A Call for Unity

Last Saturday night, congregations assembled at the Mondavi Center for “an evening of interfaith music.” But, truth be known, the defining moment of A Call for Unity, presented by SN&R, took place not onstage but onscreen.

Certainly, the music provided a generous helping of memorable moments, and the many calls for unity, tolerance and hope were heartfelt, graciously nondenominational and even powerful. But midway through the proceedings, a video of Building Unity’s centerpiece project was shown on the enormous screen at center stage. The video depicted the work of 200 volunteers rebuilding a house in Oak Park. An elderly woman who had lived there without hot water for 10 years walked through her remade home, praising Jesus; her daughters cried openly at the change of fortune.

Shrug your shoulders—the work of Habitat for Humanity (joining the Interfaith Service Bureau and many others here) is widely known and maybe dimly appreciated in that “Yeah, that’s a good thing I’ve already heard about” way, and now, on the two-year anniversary of a generation’s saddest moment, we are in the capital city of the world’s favorite punch line, where being jaded is the base cost of paying attention—but, for a few minutes, the sell-out crowd got a glimpse into one life changed fundamentally through a communal act of generosity. It was moving in a tears-come-to-the-eyes kind of way, and it lay at the marrow of the event.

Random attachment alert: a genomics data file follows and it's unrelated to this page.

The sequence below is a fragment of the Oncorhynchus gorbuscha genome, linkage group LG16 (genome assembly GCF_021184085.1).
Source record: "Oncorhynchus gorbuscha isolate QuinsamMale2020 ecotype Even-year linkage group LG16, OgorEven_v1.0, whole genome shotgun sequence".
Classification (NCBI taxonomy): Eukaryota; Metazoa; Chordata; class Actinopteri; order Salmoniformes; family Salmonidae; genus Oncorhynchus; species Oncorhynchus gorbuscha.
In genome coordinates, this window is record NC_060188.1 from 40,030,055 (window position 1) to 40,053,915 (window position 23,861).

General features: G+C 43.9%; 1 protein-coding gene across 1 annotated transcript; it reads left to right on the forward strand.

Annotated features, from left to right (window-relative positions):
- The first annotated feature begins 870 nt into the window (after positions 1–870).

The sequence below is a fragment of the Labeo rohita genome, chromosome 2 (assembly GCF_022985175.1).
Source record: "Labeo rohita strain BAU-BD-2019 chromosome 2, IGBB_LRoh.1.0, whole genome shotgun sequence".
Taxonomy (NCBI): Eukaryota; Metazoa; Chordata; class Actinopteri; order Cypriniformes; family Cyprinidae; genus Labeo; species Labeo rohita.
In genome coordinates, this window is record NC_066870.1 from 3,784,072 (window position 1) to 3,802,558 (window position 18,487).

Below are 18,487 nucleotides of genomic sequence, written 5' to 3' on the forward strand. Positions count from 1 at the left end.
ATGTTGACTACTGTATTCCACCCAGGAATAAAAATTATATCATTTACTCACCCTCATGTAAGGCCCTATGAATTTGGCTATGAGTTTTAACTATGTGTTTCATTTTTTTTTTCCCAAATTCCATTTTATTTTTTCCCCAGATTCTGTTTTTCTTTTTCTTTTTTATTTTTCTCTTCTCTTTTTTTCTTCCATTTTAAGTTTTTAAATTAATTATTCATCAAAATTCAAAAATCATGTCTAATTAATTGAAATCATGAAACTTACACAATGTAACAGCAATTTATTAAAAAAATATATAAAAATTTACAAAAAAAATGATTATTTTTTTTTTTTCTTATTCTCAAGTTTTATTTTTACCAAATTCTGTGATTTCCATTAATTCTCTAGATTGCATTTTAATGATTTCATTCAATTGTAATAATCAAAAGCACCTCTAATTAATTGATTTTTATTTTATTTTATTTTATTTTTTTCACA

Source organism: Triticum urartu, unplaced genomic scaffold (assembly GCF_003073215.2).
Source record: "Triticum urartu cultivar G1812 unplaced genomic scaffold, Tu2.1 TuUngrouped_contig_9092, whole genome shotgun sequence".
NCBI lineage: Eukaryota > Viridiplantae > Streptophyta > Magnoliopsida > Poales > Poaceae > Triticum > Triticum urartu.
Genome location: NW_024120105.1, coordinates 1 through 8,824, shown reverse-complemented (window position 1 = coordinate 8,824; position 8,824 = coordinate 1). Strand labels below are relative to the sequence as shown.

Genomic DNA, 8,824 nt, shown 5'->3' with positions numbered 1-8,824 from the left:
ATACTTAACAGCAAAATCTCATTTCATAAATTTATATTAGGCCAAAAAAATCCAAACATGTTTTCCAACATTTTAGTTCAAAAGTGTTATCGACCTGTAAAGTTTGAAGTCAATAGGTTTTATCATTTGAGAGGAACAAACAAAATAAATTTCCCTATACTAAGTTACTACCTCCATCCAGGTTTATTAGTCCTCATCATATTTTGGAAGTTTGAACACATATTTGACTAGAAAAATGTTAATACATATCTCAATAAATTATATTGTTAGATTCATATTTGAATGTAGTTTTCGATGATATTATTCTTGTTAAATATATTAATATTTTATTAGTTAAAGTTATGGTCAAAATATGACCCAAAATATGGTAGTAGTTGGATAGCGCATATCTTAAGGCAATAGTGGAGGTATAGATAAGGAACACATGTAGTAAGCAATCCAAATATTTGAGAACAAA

There were luminaries (see “United we stand”). There was a Muslim prayer, translated into English and signed for the deaf. There was a Grammy-winning local musician (Mary Youngblood) whose solo flute playing was evocative, mournful and timeless. (Youngblood’s American Indian heritage boasts a tribe on the West Coast and a tribe on the East Coast. Noting that people ask her how that happened, Youngblood quipped, “I like to say, ‘The white man gave my people a car.’”) There were Muslim children who sang (in that childlike way in which they’re unaware that hundreds of eyes are watching, and the children can’t stand still) and Christian children who sang (from the Church of Jesus Christ of Latter-day Saints—they came onstage around 10:45 p.m., well past most legally recognized bedtimes, which gets to the apt criticism that the event was simply too long). Though I’ve seen a lot of performances at the Mondavi Center—it’s my day job—Saturday night was, for me, a stately display of fine local talent: the delicate a cappella of Schola Cantorum, roof-shaking gospel from Faith Fellowship Community Church, the 19 (!) stringed instruments (mostly guitars) of Rondalla de Guadalupe, and the charismatic Hazzan Avraham Alpert.

Perhaps multiculturalism has evolved into a blurry word, but last Saturday, it was exalted, enjoyed and obvious in the best way. A Call for Unity is maturing into an important and—more importantly—warmly enjoyable annual event.